Title page for ETD etd-05202004-164153

Type of Document Master's Thesis
Author Doerzaph, Zachary Richard
Author's Email Address Zac@vtti.vt.edu
URN etd-05202004-164153
Title Intersection Stopping Behavior as Influenced by Driver State: Implications for Intersection Decision Support Systems
Degree Master of Science
Department Industrial and Systems Engineering
Advisory Committee
Advisor Name Title
Neale, Vicki L. Committee Co-Chair
Smith-Jackson, Tonya L. Committee Co-Chair
Kleiner, Brian M. Committee Member
  • safety
  • red light running
  • intersection decision support
  • Intersection
  • driver state
  • situational awareness
  • intersection violation
Date of Defense 2004-03-19
Availability unrestricted
It is estimated that as many as 2.7 million crashes occur each year at intersections or are intersection related; resulting in over 8500 fatalities each year. These statistics have prompted government and corporate sponsored research into collision countermeasure systems that can enhance safety at intersections. Researchers are investigating technologies to provide an infrastructure-based or infrastructure-cooperative Intersection Decision Support (IDS) systems. Such systems would use pre-specified algorithms to identify drivers that have a high likelihood of violating the traffic signal and thus increase the risk of a collision. The system would subsequently warn the violating driver to stop though an in-vehicle or infrastructure-mounted interface. An IDS algorithm must be designed to provide adequate time for the driver to perceive, react, and stop the vehicle, while simultaneously avoiding a high false alarm rate.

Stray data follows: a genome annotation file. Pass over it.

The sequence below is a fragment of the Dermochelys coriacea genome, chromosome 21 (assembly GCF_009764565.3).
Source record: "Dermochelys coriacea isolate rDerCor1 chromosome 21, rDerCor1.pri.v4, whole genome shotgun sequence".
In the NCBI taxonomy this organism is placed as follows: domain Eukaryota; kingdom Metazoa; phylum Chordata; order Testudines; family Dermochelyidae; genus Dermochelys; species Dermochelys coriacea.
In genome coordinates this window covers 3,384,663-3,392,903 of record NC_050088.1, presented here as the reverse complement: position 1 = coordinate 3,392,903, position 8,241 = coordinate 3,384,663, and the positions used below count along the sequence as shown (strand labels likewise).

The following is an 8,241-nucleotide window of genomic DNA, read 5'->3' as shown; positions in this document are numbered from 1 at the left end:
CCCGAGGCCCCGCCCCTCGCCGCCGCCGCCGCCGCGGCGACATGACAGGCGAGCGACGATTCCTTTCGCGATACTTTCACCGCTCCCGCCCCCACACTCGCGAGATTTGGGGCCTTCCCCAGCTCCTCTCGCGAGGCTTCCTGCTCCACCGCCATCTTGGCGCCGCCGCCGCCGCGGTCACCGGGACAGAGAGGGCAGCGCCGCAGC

Prior to developing these algorithms, scientists must understand how drivers respond to traffic signals. Little research has focused on the influence of driver state on red-light running behavior or methods for distinguishing red light violators from non-violators. The objective of the present study was to define trends associated with intersection crossings under different driver states and to explore the point detection method of predicting red light running upstream of the intersection. This was accomplished through a test-track mixed-factor experiment with 28 participants. Each participant experienced a baseline (complete a full stop at the red light), distracted (misses signal phase change due to inattention), and willful (driver knowingly makes a late crossing in an attempt to ‘beat the light’) driver state conditions. To provide the opportunity for red-light running behavior from participants, the amber change interval began at five different distances from the intersection. These distances were located near and within the dilemma zone, a region in which drivers have a difficult time deciding whether to go or to stop. Data collected from in-vehicle sensors was statistically analyzed to determine significant effects between driver states, and to investigate point detection algorithms.

  Filename       Size       Approximate Download Time (Hours:Minutes:Seconds) 
 28.8 Modem   56K Modem   ISDN (64 Kb)   ISDN (128 Kb)   Higher-speed Access 
  Thesis.pdf 6.73 Mb 00:31:10 00:16:01 00:14:01 00:07:00 00:00:35

Browse All Available ETDs by ( Author | Department )

dla home
etds imagebase journals news ereserve special collections
virgnia tech home contact dla university libraries

If you have questions or technical problems, please Contact DLA.